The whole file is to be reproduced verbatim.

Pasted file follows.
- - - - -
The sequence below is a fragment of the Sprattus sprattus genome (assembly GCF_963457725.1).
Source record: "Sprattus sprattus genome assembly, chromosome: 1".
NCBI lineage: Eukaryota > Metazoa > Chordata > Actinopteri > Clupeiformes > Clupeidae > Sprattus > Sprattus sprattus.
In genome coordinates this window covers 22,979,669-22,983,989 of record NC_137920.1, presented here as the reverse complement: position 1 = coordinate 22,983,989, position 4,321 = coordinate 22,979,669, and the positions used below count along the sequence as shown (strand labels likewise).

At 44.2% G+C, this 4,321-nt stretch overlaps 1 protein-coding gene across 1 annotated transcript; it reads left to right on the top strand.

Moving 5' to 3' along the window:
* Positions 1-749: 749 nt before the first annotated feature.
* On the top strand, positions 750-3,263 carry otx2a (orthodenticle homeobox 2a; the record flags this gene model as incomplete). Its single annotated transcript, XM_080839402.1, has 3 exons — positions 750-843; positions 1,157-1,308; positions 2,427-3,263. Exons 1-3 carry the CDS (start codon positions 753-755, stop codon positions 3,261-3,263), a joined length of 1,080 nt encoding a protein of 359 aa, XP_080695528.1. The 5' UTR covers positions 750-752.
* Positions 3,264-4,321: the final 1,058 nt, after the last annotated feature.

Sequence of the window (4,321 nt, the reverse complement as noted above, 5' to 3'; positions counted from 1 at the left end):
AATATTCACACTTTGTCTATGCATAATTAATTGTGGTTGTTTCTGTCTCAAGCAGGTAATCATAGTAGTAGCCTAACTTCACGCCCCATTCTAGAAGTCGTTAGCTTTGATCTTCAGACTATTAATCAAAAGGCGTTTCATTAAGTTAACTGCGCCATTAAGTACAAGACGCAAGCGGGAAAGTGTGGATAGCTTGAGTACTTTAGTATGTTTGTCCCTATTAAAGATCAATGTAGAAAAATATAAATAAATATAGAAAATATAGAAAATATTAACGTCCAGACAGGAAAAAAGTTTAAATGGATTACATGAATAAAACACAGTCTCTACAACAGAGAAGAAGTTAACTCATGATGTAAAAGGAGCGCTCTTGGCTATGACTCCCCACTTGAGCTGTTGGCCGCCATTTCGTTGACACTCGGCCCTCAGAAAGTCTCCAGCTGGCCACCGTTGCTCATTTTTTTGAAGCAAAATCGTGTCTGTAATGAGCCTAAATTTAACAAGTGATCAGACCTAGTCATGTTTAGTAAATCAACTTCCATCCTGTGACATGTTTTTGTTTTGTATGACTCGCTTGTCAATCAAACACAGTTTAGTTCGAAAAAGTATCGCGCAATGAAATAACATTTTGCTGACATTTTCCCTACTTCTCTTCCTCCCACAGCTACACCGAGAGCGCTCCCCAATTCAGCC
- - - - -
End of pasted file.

The sequence below is a fragment of the Sprattus sprattus genome (assembly GCF_963457725.1).
Source record: "Sprattus sprattus genome assembly, chromosome: 1".
NCBI lineage: Eukaryota > Metazoa > Chordata > Actinopteri > Clupeiformes > Clupeidae > Sprattus > Sprattus sprattus.
In genome coordinates this window covers 22,979,669-22,983,989 of record NC_137920.1, presented here as the reverse complement: position 1 = coordinate 22,983,989, position 4,321 = coordinate 22,979,669, and the positions used below count along the sequence as shown (strand labels likewise).

At 44.2% G+C, this 4,321-nt stretch overlaps 1 protein-coding gene across 1 annotated transcript; it reads left to right on the top strand.

Moving 5' to 3' along the window:
* Positions 1-749: 749 nt before the first annotated feature.
* On the top strand, positions 750-3,263 carry otx2a (orthodenticle homeobox 2a; the record flags this gene model as incomplete). Its single annotated transcript, XM_080839402.1, has 3 exons — positions 750-843; positions 1,157-1,308; positions 2,427-3,263. Exons 1-3 carry the CDS (start codon positions 753-755, stop codon positions 3,261-3,263), a joined length of 1,080 nt encoding a protein of 359 aa, XP_080695528.1. The 5' UTR covers positions 750-752.
* Positions 3,264-4,321: the final 1,058 nt, after the last annotated feature.

Sequence of the window (4,321 nt, the reverse complement as noted above, 5' to 3'; positions counted from 1 at the left end):
AATATTCACACTTTGTCTATGCATAATTAATTGTGGTTGTTTCTGTCTCAAGCAGGTAATCATAGTAGTAGCCTAACTTCACGCCCCATTCTAGAAGTCGTTAGCTTTGATCTTCAGACTATTAATCAAAAGGCGTTTCATTAAGTTAACTGCGCCATTAAGTACAAGACGCAAGCGGGAAAGTGTGGATAGCTTGAGTACTTTAGTATGTTTGTCCCTATTAAAGATCAATGTAGAAAAATATAAATAAATATAGAAAATATAGAAAATATTAACGTCCAGACAGGAAAAAAGTTTAAATGGATTACATGAATAAAACACAGTCTCTACAACAGAGAAGAAGTTAACTCATGATGTAAAAGGAGCGCTCTTGGCTATGACTCCCCACTTGAGCTGTTGGCCGCCATTTCGTTGACACTCGGCCCTCAGAAAGTCTCCAGCTGGCCACCGTTGCTCATTTTTTTGAAGCAAAATCGTGTCTGTAATGAGCCTAAATTTAACAAGTGATCAGACCTAGTCATGTTTAGTAAATCAACTTCCATCCTGTGACATGTTTTTGTTTTGTATGACTCGCTTGTCAATCAAACACAGTTTAGTTCGAAAAAGTATCGCGCAATGAAATAACATTTTGCTGACATTTTCCCTACTTCTCTTCCTCCCACAGCTACACCGAGAGCGCTCCCCAATTCAGCC